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Handgrip strength offers cheap, simple way to predict heart attack and stroke risk. We all know that a strong handshake can help you in a job interview, but it turns out it’s not just potential employers who will judge you on your handshake - doctors might soon do so too.

Handgrip strength offers cheap, simple way to predict heart attack and stroke risk

An international study involving 140,000 adults from 17 different countries has associated a weak grip with an increased risk of heart attack and stroke, and a shorter survival time when diagnosed with a serious disease. The study also found that grip strength is an even better predictor of death than blood pressure, leading the team to suggest that it could be a good screening tool for doctors.

"Grip strength could be an easy and inexpensive test to assess an individual’s risk of death and cardiovascular disease," the study’s lead author, cardiologist Darryl Leong from McMaster University in Canada, said in a press release. The study, published in The Lancet, followed adults aged between 35 and 70 years from culturally and economically diverse countries for an average of four years. This awesome lamp works without batteries, electricity or sunlight.

Researchers figure out how to make home-made heroin without poppies. Scientists have discovered a new state of matter, called 'Jahn-Teller metals' An international team of scientists has announced the discovery of a new state of matter in a material that appears to be an insulator, superconductor, metal and magnet all rolled into one, saying that it could lead to the development of more effective high-temperature superconductors.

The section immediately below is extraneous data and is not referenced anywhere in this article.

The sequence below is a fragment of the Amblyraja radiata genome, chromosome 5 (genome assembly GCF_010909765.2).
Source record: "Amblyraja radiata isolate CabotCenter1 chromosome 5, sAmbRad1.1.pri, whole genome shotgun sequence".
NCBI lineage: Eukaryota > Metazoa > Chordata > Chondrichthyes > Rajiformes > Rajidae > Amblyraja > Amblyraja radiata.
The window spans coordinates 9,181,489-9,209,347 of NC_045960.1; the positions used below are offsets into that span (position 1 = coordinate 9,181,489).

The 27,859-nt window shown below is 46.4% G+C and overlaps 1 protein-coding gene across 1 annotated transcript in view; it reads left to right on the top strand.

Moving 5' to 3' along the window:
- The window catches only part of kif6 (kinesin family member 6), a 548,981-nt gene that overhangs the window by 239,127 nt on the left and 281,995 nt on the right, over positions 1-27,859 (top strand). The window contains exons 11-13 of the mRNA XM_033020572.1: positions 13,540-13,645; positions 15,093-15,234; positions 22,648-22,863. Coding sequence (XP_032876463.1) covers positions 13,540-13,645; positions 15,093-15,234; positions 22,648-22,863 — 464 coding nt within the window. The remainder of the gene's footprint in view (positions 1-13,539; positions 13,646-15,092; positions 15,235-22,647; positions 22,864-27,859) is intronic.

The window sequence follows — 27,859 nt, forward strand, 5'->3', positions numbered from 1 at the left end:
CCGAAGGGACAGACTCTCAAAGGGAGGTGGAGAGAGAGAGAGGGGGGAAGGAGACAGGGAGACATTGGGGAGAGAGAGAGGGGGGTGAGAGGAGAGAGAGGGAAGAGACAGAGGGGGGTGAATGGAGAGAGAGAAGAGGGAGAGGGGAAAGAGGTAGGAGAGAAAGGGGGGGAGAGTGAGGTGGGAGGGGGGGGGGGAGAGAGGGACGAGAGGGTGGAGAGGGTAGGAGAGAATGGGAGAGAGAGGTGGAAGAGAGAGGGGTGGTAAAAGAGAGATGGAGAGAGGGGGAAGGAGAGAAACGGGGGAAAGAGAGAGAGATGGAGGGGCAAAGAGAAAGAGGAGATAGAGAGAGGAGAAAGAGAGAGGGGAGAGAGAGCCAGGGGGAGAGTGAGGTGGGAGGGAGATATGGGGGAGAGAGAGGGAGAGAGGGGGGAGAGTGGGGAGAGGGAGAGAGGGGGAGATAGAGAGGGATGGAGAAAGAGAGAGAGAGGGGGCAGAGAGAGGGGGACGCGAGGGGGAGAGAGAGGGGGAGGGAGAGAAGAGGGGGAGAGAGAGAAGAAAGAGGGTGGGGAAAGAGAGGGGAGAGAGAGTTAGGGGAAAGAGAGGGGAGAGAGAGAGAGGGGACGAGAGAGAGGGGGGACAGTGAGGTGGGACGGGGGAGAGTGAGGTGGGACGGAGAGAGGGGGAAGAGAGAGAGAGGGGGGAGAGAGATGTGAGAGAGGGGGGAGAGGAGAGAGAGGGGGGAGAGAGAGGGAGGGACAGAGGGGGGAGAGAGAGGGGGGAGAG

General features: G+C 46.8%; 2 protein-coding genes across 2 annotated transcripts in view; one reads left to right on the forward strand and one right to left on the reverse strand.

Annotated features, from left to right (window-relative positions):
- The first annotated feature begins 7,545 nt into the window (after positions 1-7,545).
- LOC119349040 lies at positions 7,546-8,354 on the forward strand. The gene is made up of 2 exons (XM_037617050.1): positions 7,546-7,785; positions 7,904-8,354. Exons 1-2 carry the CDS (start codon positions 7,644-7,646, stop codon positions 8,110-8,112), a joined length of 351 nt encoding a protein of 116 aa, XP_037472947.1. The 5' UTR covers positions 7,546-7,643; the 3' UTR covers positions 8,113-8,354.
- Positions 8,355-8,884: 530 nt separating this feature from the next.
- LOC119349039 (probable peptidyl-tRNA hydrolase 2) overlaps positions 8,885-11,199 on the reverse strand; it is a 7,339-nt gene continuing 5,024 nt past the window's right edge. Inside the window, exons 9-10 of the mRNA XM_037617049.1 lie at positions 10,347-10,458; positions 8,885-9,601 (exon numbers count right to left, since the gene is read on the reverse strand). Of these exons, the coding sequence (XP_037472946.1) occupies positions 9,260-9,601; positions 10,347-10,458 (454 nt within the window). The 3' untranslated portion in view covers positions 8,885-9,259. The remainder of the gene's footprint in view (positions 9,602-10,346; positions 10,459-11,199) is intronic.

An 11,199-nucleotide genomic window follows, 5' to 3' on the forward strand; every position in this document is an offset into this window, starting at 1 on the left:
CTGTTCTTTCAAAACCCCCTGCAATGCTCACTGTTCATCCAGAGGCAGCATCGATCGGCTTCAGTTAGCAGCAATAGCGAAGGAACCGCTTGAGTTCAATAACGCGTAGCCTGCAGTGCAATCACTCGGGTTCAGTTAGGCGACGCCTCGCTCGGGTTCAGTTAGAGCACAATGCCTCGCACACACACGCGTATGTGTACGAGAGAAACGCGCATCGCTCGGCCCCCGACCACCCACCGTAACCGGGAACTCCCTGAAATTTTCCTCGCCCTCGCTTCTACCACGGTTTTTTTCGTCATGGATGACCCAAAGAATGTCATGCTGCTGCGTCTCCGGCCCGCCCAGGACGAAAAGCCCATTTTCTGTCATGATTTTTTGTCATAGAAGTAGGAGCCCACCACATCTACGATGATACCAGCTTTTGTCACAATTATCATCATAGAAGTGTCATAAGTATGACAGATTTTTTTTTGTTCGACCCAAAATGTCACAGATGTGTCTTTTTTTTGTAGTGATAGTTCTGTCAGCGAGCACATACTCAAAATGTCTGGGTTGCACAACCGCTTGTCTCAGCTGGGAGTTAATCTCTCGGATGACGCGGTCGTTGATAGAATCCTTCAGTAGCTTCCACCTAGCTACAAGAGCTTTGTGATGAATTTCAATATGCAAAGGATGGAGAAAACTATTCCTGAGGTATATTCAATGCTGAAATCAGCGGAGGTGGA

Scientists have discovered a new state of matter, called 'Jahn-Teller metals'

Why is this so exciting? Well, if these properties are confirmed, this new state of matter will allow scientists to better understand why some materials have the potential to achieve superconductivity at a relativity high critical temperature (Tc) - "high" as in −135 °C as opposed to −243.2 °C. Search for signs of alien civilisations in 100,000 galaxies has turned up nothing. Scientists have searched 100,000 galaxies for signs of advanced extraterrestrial life, and come back empty-handed.

Search for signs of alien civilisations in 100,000 galaxies has turned up nothing

Using NASA’s WISE satellite, the researchers were looking for energy signatures that would suggest the use of advanced alien technology elsewhere in the Universe. Chinese scientists just admitted to tweaking the genes of human embryos. A group of Chinese scientists just reported that they modified the genome of human embryos, something that has never been done in the history of the world, according to a report in Nature News.

Chinese scientists just admitted to tweaking the genes of human embryos

A recent biotech discovery - one that has been called the biggest biotech discovery of the century - showed how scientists might be able to modify a human genome when that genome was still just in an embryo. This could change not only the genetic material of a person, but could also change the DNA they pass on, removing "bad" genetic codes (and potentially adding "good" ones) and taking an active hand in evolution.

Concerned scientists published an argument that no one should edit the human genome in this way until we better understood the consequences after a report uncovered rumours that Chinese scientists were already working on using this technology. First samples collected from under Antarctica’s blood falls. If you’re lucky enough to ever visit the McMurdo Dry Valleys in Antarctica, you’re going to see some pretty bizarre things.

First samples collected from under Antarctica’s blood falls